Rob Caplan: When you drum how much impact do you think there is?

Eric Singer: While I've never tested it, my friend Mike Mangini, the drummer of Dream Theater, was involved in a test on the Discovery Channel that quantified the g-force and shock on the body when a drummer hits the drum. There's no doubt about it that it's a lot of pounds per square inch pressure. There is a lot of velocity and torque that goes into a drummer's motion. There's a whipping motion when you play that is probably not unlike a boxer or a martial artist. Just like those fighters, you have to focus inertia and energy into every single stroke or hit. The force is probably great enough that you'd expect to cause damage to a mechanical watch if worn continuously. I don't care how great the watch is, it's going to get damaged unless you have some type of special shock system that is made to absorb shock.

Rob Caplan: How did you integrate the watch into the "Catman" costume the day of the [Milan] Test?

Eric Singer: Well, when I play I wear terrycloth double-wide bands, so I just put it under the sweat band and it was fine. I needed to make sure that it wasn't too tight so that it wouldn't encumber me or restrict my movement in playing. I have so much adrenaline going on when I'm playing anyway, that I didn't even notice it.


As he did in Japan with the Airbourne under his wristband (pictured above courtesy of BALL Watch, S.A.), Eric wore the test watches under his wristbands during the KISS concert in Milan.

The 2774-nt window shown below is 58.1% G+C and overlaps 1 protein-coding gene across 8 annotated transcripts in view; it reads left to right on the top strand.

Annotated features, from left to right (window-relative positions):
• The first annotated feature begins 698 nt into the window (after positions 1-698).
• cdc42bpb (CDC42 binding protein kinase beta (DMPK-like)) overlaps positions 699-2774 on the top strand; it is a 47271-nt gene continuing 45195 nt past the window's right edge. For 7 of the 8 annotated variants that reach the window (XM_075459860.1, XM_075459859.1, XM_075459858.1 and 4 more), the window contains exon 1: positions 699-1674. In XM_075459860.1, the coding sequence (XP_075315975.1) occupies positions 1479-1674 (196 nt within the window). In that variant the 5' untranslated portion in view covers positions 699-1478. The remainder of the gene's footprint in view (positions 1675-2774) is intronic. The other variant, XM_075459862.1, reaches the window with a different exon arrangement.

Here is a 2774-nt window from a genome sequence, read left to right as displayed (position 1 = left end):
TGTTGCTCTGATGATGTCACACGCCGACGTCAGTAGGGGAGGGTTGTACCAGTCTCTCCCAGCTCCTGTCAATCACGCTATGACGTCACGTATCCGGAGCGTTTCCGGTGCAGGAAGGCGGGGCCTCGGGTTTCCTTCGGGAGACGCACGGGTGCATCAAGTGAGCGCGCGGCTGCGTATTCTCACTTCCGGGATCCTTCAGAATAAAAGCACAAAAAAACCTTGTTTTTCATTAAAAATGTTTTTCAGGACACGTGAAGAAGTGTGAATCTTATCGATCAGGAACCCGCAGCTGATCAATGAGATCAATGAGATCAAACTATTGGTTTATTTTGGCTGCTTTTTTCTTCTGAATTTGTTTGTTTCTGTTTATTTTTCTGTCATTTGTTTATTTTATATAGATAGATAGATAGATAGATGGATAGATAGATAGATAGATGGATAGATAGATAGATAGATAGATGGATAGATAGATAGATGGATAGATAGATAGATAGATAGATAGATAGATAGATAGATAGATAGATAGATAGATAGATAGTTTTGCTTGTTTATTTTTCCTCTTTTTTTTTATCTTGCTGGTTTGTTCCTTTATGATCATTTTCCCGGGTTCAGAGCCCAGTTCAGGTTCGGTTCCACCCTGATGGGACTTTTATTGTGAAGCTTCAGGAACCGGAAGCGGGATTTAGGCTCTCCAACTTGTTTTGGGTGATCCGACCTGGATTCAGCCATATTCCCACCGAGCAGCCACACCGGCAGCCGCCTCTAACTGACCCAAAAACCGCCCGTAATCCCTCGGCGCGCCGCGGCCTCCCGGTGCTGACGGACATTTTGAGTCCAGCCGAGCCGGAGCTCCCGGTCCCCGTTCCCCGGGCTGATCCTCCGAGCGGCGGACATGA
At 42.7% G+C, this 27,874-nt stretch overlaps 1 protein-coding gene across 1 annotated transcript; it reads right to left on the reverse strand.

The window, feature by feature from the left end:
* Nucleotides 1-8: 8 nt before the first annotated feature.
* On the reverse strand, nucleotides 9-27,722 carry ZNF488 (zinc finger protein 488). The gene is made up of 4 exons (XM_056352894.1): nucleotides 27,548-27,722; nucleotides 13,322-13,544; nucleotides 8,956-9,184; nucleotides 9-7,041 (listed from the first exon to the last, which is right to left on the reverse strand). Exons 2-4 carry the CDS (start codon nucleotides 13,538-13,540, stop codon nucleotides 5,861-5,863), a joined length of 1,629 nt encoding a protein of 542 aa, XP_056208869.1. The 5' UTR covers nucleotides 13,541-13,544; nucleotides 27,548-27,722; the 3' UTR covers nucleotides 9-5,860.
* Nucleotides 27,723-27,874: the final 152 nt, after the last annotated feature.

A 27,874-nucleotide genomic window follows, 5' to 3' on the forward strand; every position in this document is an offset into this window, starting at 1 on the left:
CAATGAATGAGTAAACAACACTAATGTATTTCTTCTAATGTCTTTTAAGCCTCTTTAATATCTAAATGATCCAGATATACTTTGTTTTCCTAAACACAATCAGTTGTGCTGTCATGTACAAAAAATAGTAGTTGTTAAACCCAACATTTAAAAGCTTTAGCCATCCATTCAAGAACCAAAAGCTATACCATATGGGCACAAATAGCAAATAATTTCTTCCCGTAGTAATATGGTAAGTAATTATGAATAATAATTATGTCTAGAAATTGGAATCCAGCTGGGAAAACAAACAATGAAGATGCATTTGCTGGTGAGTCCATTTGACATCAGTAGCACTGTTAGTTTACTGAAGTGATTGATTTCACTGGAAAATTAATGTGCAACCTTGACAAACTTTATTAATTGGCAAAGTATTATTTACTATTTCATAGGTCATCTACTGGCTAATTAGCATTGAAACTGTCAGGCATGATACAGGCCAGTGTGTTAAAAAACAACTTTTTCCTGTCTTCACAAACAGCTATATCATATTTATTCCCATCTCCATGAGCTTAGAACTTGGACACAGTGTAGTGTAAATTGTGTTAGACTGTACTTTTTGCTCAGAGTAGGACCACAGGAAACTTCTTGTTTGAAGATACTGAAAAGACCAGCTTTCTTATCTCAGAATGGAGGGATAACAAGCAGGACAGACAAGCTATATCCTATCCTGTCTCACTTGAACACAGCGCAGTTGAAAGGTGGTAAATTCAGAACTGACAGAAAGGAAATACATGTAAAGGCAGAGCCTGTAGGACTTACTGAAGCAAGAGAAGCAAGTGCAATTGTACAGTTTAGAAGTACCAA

Rob Caplan: Aside from the impact from the shock of the sticks, do you think the watches took any direct hits during the test because of how hard you play?

Eric Singer: No, I didn't hit it into anything. I'd like to think that I am pretty accurate in how I place things, and how I involve my movements. It's not that I'm completely choreographed or scripted, but I know every song I am going to play in the set list, and I've played them so many times that I know what's coming all the way through the show. Even if I would have smacked the watch on anything, it was protected. Shock is shock though, even if it's not a direct impact.


Eric wearing the BALL SpringLOCK prototype before the concert in Milan in his full "Cat Man" costume.

Rob Caplan: Were you surprised by how well the SpringLOCK prototypes performed?

Eric Singer: Absolutely, and we saw the other watch that didn't have it which we only wore for three songs, and on that one, right away it totally altered the time keeping. Did they ever have to regulate that watch [Your Skindiver] or was it ok?



Rob Caplan: They did. Philippe [BALL CTO Philippe Antille] said those three songs basically shortened years off the hairspring. Philippe manually adjusted the hairspring and it is now performing well. He said that most watchmakers would have replaced it, as they don't have the experience to be confident manipulating the hairspring. The timing sheet he showed me after his adjustment looked great, and it's been keeping great time ever since.

Eric Singer: I would imagine that's what would happen [that the watch would need to be regulated]. A watch is just made for wearing and telling time. With BALL SpringLOCK, they want to have a watch for people that have a really active lifestyle. Some people don't want to take their watch off and want to use it to time their activity, and it's imperative that they wear a watch.

Eric & Philippe at the Four Seasons Milan after the show talking about the experience. Eric had never worn watches during an entire show, or participated in any kind of watch product development test.

The before and after testing sheets of my Skindiver which was used as the control watch for the SpringLOCK test in Milan.


Rob Caplan: Do you think that BALL's focus on shock resistance is worthwhile?